Kerry Dwyer has a wonderful eye for detail and uses it to depict very clear mental images for the reader of everything she experiences. We can see the full Irish breakfasts on the plates in all their glory, picture husband and wife teetering on a fogbound, narrow ledge and get a good idea of what everybody they meet looks like. We get a clear feel for the friendly atmosphere they encounter everywhere. We also learn what makes this author tick – her likes and dislikes, her optimism, her enthusiasm, her love for Jinx and her husband. Just occasionally the reproduced conversations go on a little too long, but that’s a minor and easily forgivable fault given the general excellence of this unusual, quirky gem of a book.

You can buy the book here:

bluemoonThe Blue Moon Café: Where Shifters Meet to Drink by Ioana Visan is a collection of seven short paranormal stories. The short story is not an easy genre to market, especially given the proliferation of novellas these days. However, this collection works almost as a short novel, given the unifying underlying theme of shifters, and the characters who are common throughout, although the disparity in the stories’ lengths mean they don’t really equate to chapters. Werewolves – mutts – and the less common were-eagles who double up as crows are the main characters we meet, but there are humans and “smoking hot vampires” too. The Mayor is trying to keep things calm in his town with a rather volatile mix of different shifter species and has various levels of success.

There are plenty of humourous touches and lots of imagination in evidence in these quirky, tightly plotted stories. There’s romance, tension, craziness, suspense, threat. Each story in the collection has a slightly different tone, from comedy in Once in a Blue Moon, with the added moral of ‘be careful what you buy off someone in a bar’, to tension and conflict in A Mutt Problem, to definite foreboding yet optimism in The Day We Shot the Moon out of the Sky. The various characters are sparsely yet adequately portrayed. This author concentrates her writing energy where it matters most – in creating atmosphere and entertainment. The book would benefit hugely from a more original title. There is a sea of books with Blue Moon Café in the title, many of them collections of short stories, and I worry that this book could drown in them. It deserves to stand out from the crowd. Sadly, the cover doesn’t do the book full justice either and doesn’t reflect the class and quality of Ioana Visan’s writing. But this is definitely a book worth reading.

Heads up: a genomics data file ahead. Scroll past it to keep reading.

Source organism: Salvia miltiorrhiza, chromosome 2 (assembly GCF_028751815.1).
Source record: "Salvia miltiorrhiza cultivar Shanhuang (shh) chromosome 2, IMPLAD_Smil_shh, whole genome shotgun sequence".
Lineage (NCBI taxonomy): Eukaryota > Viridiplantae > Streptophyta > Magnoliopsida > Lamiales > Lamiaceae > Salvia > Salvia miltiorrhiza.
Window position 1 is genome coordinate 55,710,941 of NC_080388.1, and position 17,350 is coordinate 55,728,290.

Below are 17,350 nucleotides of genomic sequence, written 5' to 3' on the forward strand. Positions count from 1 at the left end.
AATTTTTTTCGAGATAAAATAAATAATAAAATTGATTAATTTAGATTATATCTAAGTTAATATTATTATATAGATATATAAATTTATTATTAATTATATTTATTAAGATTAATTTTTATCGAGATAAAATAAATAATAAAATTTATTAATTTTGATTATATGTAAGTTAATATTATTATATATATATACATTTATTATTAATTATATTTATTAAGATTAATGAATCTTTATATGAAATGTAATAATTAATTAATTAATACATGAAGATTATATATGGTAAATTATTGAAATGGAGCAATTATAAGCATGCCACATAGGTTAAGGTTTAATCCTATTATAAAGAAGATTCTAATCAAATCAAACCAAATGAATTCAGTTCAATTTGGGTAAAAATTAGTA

Dynasty OShea new cover 7(2)Title : Dynasty O’Shea

Author : Clarissa Cartharn

Length : 389 pages

Genre : Fantasy

Jack and Rachel O’Shea and their children are ordinary people living ordinary lives – or so it would seem. But everything changes when Jack turns up at Rachel and the kids’ home with a mysterious jewel. One of the kids accidentally creates a portal to another world, Spassenia, while messing around with the jewel, and Jack and Rachel are thrown back into a world they thought they’d never see again. While the children struggle to comprehend their newfound status as royals, their parents must battle to regain the throne of Gammalion. Through many incredible adventures through magical kingdoms complete with their own legends, peoples and fascinating creatures, the O’Shea family learn some vital lessons about themselves and become closer than ever before.

This is a promising debut novel. It includes everything you might expect from an epic fantasy – mythical creatures, incredible landscapes, bloodsoaked battles, heroic characters and even some romance. The various realms of Spassenia are richly populated with diverse and fantastical tribes and animals. Each member of the family is uniquely characterized and learns much about themselves and their family.